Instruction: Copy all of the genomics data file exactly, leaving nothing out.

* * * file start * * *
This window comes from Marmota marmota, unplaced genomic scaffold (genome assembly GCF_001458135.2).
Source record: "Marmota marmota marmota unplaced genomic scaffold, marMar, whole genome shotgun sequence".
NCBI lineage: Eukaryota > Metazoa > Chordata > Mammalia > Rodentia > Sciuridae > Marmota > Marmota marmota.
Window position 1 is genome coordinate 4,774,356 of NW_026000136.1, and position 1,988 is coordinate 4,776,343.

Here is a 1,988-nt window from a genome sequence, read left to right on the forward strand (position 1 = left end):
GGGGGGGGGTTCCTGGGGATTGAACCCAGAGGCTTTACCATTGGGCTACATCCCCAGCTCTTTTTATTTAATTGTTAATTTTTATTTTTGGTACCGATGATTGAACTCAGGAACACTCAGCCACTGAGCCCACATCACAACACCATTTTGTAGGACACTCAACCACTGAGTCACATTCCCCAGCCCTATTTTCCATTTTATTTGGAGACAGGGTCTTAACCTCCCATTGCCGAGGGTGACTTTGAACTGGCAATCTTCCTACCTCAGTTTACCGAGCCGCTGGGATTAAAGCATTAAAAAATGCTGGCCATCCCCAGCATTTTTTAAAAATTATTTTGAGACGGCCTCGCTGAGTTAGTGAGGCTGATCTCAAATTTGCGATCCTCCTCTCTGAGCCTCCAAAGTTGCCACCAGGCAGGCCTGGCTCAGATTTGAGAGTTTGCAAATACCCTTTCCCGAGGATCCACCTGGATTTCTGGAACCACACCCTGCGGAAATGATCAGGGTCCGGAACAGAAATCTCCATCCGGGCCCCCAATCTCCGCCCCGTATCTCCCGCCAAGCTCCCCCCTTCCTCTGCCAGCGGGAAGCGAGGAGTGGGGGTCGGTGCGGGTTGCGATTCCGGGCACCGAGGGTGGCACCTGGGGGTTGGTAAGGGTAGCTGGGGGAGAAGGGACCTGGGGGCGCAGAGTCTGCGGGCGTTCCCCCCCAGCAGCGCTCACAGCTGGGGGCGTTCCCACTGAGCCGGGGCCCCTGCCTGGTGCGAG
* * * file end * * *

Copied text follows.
This window comes from Marmota marmota, unplaced genomic scaffold (genome assembly GCF_001458135.2).
Source record: "Marmota marmota marmota unplaced genomic scaffold, marMar, whole genome shotgun sequence".
NCBI lineage: Eukaryota > Metazoa > Chordata > Mammalia > Rodentia > Sciuridae > Marmota > Marmota marmota.
Window position 1 is genome coordinate 4,774,356 of NW_026000136.1, and position 1,988 is coordinate 4,776,343.

Here is a 1,988-nt window from a genome sequence, read left to right on the forward strand (position 1 = left end):
GGGGGGGGGTTCCTGGGGATTGAACCCAGAGGCTTTACCATTGGGCTACATCCCCAGCTCTTTTTATTTAATTGTTAATTTTTATTTTTGGTACCGATGATTGAACTCAGGAACACTCAGCCACTGAGCCCACATCACAACACCATTTTGTAGGACACTCAACCACTGAGTCACATTCCCCAGCCCTATTTTCCATTTTATTTGGAGACAGGGTCTTAACCTCCCATTGCCGAGGGTGACTTTGAACTGGCAATCTTCCTACCTCAGTTTACCGAGCCGCTGGGATTAAAGCATTAAAAAATGCTGGCCATCCCCAGCATTTTTTAAAAATTATTTTGAGACGGCCTCGCTGAGTTAGTGAGGCTGATCTCAAATTTGCGATCCTCCTCTCTGAGCCTCCAAAGTTGCCACCAGGCAGGCCTGGCTCAGATTTGAGAGTTTGCAAATACCCTTTCCCGAGGATCCACCTGGATTTCTGGAACCACACCCTGCGGAAATGATCAGGGTCCGGAACAGAAATCTCCATCCGGGCCCCCAATCTCCGCCCCGTATCTCCCGCCAAGCTCCCCCCTTCCTCTGCCAGCGGGAAGCGAGGAGTGGGGGTCGGTGCGGGTTGCGATTCCGGGCACCGAGGGTGGCACCTGGGGGTTGGTAAGGGTAGCTGGGGGAGAAGGGACCTGGGGGCGCAGAGTCTGCGGGCGTTCCCCCCCAGCAGCGCTCACAGCTGGGGGCGTTCCCACTGAGCCGGGGCCCCTGCCTGGTGCGAG